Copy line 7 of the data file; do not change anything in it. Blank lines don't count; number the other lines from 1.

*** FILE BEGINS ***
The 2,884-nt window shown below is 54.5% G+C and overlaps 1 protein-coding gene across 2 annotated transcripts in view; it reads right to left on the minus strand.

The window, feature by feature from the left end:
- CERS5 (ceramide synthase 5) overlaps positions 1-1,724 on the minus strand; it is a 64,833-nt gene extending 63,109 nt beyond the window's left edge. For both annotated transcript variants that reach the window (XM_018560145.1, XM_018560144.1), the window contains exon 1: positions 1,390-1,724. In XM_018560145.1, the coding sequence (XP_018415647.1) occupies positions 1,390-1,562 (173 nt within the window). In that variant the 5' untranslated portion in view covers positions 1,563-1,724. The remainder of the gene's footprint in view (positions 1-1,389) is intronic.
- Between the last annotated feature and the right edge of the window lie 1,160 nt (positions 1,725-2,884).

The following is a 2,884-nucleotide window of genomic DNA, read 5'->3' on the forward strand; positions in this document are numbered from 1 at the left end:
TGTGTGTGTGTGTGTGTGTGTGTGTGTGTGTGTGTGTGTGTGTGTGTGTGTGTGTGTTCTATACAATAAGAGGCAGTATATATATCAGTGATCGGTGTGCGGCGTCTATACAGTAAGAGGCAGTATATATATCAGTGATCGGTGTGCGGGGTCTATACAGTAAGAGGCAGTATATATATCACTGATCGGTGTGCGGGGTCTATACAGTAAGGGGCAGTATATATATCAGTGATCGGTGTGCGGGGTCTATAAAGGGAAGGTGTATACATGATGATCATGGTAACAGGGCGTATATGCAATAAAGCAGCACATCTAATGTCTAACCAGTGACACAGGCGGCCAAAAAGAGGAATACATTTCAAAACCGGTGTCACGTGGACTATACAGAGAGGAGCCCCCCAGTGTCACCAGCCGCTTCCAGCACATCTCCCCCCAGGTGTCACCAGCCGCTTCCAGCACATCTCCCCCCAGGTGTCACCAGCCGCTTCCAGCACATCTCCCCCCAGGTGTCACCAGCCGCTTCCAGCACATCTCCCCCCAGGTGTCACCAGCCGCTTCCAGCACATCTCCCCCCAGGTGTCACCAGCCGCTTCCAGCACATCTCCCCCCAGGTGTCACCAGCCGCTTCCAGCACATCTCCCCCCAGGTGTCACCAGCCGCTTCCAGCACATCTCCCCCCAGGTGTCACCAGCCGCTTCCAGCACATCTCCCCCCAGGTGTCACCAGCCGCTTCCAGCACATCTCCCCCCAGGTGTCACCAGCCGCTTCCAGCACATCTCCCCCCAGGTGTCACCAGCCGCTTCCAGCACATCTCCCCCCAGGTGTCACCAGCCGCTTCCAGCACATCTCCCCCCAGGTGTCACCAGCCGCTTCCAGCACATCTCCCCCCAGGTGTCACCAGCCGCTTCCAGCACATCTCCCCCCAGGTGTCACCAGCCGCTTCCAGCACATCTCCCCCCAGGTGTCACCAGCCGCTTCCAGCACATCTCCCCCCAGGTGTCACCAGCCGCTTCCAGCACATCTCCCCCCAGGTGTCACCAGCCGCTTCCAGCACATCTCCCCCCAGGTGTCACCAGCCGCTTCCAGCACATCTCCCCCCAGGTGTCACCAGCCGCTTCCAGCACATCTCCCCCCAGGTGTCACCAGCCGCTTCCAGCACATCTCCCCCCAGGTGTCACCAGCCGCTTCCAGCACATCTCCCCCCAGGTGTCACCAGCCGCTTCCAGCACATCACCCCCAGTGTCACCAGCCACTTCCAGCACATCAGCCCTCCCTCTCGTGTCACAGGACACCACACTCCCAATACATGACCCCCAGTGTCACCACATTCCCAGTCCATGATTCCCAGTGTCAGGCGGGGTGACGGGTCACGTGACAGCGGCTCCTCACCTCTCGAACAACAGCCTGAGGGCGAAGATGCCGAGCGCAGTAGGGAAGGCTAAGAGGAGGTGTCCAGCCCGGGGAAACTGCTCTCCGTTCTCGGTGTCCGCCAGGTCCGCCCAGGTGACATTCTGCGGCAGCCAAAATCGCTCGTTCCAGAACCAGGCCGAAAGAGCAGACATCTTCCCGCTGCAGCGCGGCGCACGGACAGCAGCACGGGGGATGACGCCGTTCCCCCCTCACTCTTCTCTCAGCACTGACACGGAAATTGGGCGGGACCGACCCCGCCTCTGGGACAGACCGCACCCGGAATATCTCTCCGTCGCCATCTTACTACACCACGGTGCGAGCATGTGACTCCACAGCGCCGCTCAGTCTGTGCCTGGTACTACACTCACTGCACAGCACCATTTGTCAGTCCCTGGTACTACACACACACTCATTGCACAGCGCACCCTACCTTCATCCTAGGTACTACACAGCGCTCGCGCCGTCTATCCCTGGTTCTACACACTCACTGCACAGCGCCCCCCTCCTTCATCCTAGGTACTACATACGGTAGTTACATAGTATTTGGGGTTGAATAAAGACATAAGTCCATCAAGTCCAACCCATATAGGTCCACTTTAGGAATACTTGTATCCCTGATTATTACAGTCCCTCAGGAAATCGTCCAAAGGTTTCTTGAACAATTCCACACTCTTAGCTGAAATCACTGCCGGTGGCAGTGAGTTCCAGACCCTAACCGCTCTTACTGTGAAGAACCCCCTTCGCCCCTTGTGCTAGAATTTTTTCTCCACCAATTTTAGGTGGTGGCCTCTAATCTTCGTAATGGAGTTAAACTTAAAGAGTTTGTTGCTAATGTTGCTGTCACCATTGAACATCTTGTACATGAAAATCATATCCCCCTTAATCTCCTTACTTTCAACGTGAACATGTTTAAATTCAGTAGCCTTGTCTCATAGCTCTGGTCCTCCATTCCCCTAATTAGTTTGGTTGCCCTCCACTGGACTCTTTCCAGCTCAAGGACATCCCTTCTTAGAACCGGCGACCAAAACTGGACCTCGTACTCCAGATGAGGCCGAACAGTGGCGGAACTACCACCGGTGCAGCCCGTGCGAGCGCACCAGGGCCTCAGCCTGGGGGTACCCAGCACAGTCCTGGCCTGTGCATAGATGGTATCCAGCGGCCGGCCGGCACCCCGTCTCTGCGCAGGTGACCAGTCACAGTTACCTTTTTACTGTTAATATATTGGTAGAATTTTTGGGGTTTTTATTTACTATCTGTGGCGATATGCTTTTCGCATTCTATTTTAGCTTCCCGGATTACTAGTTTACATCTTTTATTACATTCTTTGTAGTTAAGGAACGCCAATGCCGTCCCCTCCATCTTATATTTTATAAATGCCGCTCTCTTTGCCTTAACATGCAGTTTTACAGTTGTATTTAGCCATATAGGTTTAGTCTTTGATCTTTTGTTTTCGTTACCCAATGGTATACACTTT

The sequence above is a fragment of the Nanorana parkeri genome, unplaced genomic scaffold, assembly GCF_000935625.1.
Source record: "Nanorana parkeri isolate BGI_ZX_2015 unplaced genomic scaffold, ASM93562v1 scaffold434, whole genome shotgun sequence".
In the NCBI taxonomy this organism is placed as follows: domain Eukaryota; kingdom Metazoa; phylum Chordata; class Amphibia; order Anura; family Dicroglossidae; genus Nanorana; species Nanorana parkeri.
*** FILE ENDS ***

The sequence above is a fragment of the Nanorana parkeri genome, unplaced genomic scaffold, assembly GCF_000935625.1.